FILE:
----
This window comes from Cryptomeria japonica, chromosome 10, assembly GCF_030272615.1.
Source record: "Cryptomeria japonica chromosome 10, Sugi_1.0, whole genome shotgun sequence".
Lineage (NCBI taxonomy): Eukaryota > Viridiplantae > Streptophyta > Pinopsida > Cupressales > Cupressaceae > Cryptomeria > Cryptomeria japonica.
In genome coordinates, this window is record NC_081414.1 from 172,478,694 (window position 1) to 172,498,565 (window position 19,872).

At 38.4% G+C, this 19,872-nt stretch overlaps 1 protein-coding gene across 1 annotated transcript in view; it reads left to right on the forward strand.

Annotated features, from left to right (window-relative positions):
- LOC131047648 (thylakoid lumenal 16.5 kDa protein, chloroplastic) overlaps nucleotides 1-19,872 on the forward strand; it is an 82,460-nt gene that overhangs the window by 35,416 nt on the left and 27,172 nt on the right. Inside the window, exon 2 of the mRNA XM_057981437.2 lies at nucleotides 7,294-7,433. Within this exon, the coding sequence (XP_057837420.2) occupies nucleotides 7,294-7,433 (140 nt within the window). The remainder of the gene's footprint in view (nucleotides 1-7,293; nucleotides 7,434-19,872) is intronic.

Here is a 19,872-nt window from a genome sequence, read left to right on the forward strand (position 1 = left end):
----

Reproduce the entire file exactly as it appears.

This window comes from Cryptomeria japonica, chromosome 10, assembly GCF_030272615.1.
Source record: "Cryptomeria japonica chromosome 10, Sugi_1.0, whole genome shotgun sequence".
Lineage (NCBI taxonomy): Eukaryota > Viridiplantae > Streptophyta > Pinopsida > Cupressales > Cupressaceae > Cryptomeria > Cryptomeria japonica.
In genome coordinates, this window is record NC_081414.1 from 172,478,694 (window position 1) to 172,498,565 (window position 19,872).

At 38.4% G+C, this 19,872-nt stretch overlaps 1 protein-coding gene across 1 annotated transcript in view; it reads left to right on the forward strand.

Annotated features, from left to right (window-relative positions):
- LOC131047648 (thylakoid lumenal 16.5 kDa protein, chloroplastic) overlaps nucleotides 1-19,872 on the forward strand; it is an 82,460-nt gene that overhangs the window by 35,416 nt on the left and 27,172 nt on the right. Inside the window, exon 2 of the mRNA XM_057981437.2 lies at nucleotides 7,294-7,433. Within this exon, the coding sequence (XP_057837420.2) occupies nucleotides 7,294-7,433 (140 nt within the window). The remainder of the gene's footprint in view (nucleotides 1-7,293; nucleotides 7,434-19,872) is intronic.

Here is a 19,872-nt window from a genome sequence, read left to right on the forward strand (position 1 = left end):